>> contained in a container is not a good design plan.
>> An object should not be doing different things based
>> on how it is being held.
>>
>> The phrase "obscure C++ syntax" ought to be a warning
>> signal in your own mind that you are approaching things
>> from the wrong end.
>>
>> Maybe you need to refactor things so that you don't need
>> to do this.
>> Socks

>
> I am completely certain that my design is optimal in this specific
> case even though it necessarily breaks some of the established rules.
> The only reason that I even need to have the contained class is so
> that I can overload the operator<() on it, and thus use std::sort().

The point that people are trying to make is that you don't necessary
need "optimal" at this level. It is not impossible you do, but often
times the inexperienced programmer will think they need to make low
optimizations, which is often wrong, and leads to a slower/less stable
product.
>
> I am beginning to think that my clumsy solution is the only possible
> way (that can be implemented in C++) for providing access to a
> contained classe's container that does not require any additional
> space or time over-and-above the essential time and space required for
> one class to access another.

It may be the only way to implement the particular design you're
insisting on. It is definitely not the only way to implement a solution
to your particular problem.
--
Daniel Pitts' Tech Blog: <http://virtualinfinity.net/wordpress/>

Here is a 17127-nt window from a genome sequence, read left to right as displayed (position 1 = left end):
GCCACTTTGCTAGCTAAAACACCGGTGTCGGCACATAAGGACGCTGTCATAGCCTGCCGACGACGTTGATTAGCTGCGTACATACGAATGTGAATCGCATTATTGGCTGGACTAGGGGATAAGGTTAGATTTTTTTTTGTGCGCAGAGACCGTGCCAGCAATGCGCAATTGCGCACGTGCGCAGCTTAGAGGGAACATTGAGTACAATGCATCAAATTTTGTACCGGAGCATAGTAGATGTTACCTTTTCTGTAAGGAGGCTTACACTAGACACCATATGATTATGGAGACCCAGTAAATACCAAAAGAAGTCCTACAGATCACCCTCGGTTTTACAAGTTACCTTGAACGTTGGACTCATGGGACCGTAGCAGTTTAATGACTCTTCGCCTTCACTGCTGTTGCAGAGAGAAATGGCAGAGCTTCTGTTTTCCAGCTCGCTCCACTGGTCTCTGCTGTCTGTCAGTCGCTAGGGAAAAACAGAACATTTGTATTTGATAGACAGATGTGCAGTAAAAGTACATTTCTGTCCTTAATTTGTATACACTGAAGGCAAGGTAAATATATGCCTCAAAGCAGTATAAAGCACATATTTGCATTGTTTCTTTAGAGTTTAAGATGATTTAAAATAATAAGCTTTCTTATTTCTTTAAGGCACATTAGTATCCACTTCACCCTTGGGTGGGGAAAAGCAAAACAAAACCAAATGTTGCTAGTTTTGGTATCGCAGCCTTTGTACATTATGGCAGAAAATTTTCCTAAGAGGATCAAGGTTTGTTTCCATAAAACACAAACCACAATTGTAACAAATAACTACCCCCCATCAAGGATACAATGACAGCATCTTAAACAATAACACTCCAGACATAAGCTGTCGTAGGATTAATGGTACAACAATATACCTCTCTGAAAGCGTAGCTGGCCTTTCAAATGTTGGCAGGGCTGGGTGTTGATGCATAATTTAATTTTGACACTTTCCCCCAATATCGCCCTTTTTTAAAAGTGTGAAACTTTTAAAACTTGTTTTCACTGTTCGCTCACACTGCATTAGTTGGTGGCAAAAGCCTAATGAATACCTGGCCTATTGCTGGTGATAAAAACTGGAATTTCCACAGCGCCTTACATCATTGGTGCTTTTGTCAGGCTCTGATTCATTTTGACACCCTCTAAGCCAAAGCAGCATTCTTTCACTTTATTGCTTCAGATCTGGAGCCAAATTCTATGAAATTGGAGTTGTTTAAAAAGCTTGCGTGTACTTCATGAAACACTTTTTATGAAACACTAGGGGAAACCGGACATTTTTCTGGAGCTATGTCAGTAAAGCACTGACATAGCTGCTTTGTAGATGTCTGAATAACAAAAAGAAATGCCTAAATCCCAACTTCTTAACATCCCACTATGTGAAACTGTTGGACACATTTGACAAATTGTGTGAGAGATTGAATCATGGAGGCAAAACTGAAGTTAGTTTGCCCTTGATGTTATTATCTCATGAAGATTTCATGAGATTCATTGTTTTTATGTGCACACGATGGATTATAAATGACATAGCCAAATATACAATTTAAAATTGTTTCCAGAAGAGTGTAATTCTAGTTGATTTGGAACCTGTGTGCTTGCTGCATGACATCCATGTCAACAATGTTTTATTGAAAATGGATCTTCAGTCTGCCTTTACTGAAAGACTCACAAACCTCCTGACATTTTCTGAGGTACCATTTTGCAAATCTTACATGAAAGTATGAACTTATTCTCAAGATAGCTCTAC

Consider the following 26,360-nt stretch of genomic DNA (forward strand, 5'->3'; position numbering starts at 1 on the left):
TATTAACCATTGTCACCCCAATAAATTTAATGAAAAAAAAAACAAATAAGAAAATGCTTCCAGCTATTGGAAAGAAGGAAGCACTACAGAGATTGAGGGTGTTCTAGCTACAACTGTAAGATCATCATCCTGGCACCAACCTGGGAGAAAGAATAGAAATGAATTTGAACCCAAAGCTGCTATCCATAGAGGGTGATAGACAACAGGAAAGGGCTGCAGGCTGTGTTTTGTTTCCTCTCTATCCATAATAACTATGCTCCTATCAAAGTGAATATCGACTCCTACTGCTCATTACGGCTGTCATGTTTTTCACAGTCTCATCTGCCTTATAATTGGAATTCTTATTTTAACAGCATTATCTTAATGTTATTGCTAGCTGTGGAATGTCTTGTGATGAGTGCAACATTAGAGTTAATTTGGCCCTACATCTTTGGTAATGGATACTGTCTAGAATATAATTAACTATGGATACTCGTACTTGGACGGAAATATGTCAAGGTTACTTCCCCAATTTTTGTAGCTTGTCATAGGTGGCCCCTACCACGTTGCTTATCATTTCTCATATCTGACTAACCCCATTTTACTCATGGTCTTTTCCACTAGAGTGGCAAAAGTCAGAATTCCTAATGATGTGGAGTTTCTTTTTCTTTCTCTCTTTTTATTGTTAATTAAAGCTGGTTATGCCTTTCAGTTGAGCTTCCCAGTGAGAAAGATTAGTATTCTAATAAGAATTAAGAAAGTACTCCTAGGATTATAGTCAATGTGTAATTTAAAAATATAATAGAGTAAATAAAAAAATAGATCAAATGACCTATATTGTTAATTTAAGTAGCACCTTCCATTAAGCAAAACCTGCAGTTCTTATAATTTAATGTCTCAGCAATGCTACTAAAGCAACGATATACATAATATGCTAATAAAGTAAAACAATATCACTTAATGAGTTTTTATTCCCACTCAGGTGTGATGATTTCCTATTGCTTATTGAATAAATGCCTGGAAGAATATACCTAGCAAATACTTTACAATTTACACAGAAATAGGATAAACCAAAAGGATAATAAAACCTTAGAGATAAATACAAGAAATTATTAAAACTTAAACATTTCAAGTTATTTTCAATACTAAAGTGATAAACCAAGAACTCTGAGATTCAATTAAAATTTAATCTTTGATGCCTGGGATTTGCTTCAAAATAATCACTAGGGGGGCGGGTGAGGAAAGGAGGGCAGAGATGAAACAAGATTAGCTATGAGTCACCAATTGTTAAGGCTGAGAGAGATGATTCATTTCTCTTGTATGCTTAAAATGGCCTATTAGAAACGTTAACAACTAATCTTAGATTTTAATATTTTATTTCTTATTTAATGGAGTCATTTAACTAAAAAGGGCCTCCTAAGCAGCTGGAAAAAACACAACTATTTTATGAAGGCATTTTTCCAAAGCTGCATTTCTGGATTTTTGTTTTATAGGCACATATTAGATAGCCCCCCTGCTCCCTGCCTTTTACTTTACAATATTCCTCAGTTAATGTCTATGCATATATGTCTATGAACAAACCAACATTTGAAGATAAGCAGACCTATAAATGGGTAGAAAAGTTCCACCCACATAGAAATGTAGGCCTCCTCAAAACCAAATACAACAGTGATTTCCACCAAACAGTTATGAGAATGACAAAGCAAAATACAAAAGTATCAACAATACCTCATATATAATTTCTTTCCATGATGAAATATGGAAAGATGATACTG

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Peter Olcott
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Posts: n/a
 
      06-17-2008

"Jerry Coffin" <(E-Mail Removed)> wrote in message
news:(E-Mail Removed)...
> In article <2Xc5k.2415$(E-Mail Removed)>,
> (E-Mail Removed)
> says...
>>
>> "Jerry Coffin" <(E-Mail Removed)> wrote in message
>> news:(E-Mail Removed)...
>> > In article <kuc5k.2413$(E-Mail Removed)>,
>> > (E-Mail Removed)
>> > says...
>> >>
>> >> "Alf P. Steinbach" <(E-Mail Removed)> wrote in message
>> >
>> > [ ... ]
>> >
>> >> > Hm, that sounds like much bullshit and zero
>> >> > information,
>> >> > iow., trolling.
>> >>
>> >> www.SeeScreen.com
>> >> This technology can be applied to the automated
>> >> testing
>> >> of
>> >> video games. Video games are currently a $37 Billion
>> >> annual
>> >> market, and all testing is done manually by human
>> >> testers.
>> >
>> > This looks like it retains the same level of
>> > information
>> > (i.e. none) and